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Kathryn Phillips

Keeping fit and healthy on a low-fat, fibre-free diet isn't easy, but despite the nutritional disadvantages of life on a liquid lunch, hummingbirds flourish by supplementing their nectar intake with tiny arthropods. But the beneficial snacks come at a high metabolic price; flies don't sit still, so hummingbirds work hard chasing their protein. Just how much nitrogen a hummingbird extracts from the protein in its diet, or the amount of effort needed to gather it, wasn't clear, so Francisco Bozinovic and his colleagues in Chile, began tempting the tiny birds with nitrogen laced nectar and found that although their protein requirements were relatively meagre, the tiny creatures' metabolic demands were colossal: 43 kJ day-1 (p. 3349)!

`Hummingbirds are great to work with' says Bozinovic, `they respond quickly, or they die', so he knew that he would soon see how the birds fared as he toyed with their diet. Working with Victoria López-Calleja and Maria Jose Fernández, he trapped almost 40 green-backed firecrowns in central Chile, before transporting them to an aviary in Santiago ready to test out their metabolism.

Back in the lab, the team prepared nectar solutions with different concentrations of amino acids to see how much protein the birds needed to maintain a stable body weight. By filming the birds as they sipped from feeders the team could measure the amount of energy and nitrogen that the birds consumed. But to calculate the bird's nitrogen uptake, Fernández and López-Calleja also needed to know how much waste nitrogen the birds lost. Setting up an around-the-clock watch, they collected all of the birds' faeces, making sure that none dried out, and measure the nitrogen content.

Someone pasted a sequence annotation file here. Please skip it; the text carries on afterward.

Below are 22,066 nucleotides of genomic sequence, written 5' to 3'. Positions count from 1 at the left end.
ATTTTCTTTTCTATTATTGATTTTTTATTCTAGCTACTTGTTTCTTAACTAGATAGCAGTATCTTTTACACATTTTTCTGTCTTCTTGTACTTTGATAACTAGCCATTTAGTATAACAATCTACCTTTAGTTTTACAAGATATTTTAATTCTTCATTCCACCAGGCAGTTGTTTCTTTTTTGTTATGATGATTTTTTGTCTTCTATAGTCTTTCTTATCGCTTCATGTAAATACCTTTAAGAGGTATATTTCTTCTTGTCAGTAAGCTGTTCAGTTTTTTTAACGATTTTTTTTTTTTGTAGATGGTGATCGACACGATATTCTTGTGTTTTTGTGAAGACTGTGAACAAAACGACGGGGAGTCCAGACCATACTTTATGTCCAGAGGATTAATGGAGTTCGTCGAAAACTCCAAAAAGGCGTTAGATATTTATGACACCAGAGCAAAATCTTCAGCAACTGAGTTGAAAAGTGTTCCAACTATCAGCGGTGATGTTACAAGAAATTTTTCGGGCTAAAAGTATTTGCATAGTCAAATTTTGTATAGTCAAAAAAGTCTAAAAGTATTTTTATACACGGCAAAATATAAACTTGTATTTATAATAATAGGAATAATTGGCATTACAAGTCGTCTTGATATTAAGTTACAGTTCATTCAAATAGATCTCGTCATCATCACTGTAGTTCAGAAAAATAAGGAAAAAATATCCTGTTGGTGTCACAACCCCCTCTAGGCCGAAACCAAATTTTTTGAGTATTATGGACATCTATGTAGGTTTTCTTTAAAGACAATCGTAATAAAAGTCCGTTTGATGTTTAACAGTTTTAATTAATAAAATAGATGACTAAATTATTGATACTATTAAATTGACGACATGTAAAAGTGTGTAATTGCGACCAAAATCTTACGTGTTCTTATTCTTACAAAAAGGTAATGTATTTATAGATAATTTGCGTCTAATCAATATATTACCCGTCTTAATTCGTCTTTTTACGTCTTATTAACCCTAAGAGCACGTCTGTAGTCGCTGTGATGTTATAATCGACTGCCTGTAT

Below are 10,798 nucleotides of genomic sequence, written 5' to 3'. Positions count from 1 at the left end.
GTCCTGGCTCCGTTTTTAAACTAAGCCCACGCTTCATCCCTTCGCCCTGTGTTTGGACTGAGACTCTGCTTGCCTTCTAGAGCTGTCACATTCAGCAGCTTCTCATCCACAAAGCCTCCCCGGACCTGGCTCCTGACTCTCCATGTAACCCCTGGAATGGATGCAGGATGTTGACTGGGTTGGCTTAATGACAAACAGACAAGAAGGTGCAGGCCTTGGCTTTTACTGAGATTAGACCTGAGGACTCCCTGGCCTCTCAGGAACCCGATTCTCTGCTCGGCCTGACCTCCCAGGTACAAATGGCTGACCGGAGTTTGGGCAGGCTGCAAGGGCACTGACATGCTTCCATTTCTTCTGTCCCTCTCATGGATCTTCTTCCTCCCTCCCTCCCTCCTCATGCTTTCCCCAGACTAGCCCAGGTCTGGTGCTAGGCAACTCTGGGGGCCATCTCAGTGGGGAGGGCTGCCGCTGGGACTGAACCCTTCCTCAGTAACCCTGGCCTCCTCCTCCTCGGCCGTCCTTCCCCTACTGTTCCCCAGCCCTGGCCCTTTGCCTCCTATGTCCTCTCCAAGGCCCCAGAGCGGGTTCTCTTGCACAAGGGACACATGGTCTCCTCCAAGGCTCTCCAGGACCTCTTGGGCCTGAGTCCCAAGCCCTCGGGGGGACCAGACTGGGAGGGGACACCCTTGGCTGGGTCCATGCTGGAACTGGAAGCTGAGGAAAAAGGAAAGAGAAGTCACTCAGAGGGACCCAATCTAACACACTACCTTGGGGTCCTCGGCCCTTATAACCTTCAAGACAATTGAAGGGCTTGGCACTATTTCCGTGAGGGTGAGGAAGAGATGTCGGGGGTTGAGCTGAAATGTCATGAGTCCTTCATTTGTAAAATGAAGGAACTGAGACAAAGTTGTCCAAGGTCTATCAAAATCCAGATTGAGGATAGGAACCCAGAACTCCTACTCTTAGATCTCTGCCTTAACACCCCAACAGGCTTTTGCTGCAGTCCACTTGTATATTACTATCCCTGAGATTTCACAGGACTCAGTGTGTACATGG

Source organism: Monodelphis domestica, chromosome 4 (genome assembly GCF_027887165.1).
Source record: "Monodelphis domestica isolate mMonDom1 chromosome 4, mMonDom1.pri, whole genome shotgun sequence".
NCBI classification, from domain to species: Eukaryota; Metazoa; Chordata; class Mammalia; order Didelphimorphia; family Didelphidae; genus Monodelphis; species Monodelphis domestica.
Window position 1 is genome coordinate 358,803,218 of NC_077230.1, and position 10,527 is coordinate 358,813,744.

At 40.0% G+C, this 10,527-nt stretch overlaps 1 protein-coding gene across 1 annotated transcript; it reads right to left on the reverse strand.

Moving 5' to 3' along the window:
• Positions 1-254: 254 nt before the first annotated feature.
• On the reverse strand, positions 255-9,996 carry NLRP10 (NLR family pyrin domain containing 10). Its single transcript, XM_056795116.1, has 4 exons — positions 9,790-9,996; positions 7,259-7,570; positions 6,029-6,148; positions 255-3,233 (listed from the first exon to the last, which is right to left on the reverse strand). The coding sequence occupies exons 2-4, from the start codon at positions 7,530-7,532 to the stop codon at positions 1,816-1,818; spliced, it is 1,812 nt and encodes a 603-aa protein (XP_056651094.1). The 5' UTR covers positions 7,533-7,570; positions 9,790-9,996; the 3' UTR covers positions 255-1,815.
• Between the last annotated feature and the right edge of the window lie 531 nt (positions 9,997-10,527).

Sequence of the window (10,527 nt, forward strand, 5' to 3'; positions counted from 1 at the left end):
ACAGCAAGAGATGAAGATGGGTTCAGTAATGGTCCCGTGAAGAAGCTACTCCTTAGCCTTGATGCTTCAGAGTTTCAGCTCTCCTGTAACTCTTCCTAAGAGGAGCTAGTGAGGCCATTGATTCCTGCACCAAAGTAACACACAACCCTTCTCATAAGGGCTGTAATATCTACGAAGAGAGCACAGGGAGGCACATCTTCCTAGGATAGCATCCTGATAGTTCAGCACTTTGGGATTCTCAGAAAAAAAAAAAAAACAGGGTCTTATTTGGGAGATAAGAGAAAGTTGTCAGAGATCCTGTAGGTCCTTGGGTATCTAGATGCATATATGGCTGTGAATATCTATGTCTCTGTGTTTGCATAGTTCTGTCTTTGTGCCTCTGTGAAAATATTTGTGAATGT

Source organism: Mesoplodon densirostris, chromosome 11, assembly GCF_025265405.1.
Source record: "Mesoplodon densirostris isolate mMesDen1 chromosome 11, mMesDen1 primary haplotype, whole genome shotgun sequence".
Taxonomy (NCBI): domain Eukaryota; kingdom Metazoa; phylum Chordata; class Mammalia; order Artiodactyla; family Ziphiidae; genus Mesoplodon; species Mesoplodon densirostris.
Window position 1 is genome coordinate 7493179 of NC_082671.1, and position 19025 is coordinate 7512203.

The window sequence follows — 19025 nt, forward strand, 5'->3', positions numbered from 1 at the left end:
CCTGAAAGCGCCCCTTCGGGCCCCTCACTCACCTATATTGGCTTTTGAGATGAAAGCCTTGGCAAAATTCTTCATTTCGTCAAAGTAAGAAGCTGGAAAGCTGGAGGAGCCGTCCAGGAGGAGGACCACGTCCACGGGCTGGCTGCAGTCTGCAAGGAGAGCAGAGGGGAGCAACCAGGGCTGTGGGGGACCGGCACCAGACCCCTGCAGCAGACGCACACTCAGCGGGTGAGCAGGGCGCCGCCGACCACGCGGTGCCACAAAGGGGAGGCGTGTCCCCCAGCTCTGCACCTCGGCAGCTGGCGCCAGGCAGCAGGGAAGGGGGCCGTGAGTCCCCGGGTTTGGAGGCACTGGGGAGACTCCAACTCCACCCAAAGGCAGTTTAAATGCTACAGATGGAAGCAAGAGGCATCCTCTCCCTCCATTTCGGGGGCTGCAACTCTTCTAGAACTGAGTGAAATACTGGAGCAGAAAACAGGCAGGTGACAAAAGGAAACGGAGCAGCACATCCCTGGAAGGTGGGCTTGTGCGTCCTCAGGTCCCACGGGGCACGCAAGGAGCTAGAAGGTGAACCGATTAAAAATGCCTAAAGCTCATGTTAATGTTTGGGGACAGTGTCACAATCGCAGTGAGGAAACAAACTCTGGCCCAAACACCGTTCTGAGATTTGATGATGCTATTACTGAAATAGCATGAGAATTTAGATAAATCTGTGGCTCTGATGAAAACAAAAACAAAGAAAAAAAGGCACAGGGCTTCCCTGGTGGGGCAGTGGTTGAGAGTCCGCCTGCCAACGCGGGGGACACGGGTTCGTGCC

Not surprisingly, the birds that were fed small amounts of protein began losing weight quickly, even though they were able to sip as much high-energy nectar as they wanted. However, the birds that were fed 1.82% nitrogen or more, held their weight. Bozinovic calculated that the tiny aeronauts need at least 10 mg nitrogen per day to maintain a stable body weight, or else they waste away.

But what does that translate to in terms of flies? Fernández and López Calleja provided the birds with 500 fruit flies to snack on while offering them either an unlimited nectar supply, a restricted nectar intake, or no nectar at all. After five days of access to flies and nectar, the birds were fit and healthy, catching around 150 flies a day, sufficient to supply them with 5% nitrogen. The birds that had a reduced nectar supply also maintained a stable weight, although they went into torpor overnight to conserve energy. But the birds that were fed flies alone were in trouble. Their weight began dropping, not matter how hard they worked to feed themselves.

Fernández says that she's surprised that `flies are not a complete food source for hummingbirds'. She suspects that although the flies should supply all of the hummingbirds needs, the birds simply have to work too hard to catch flies to rely on them as their soul food source.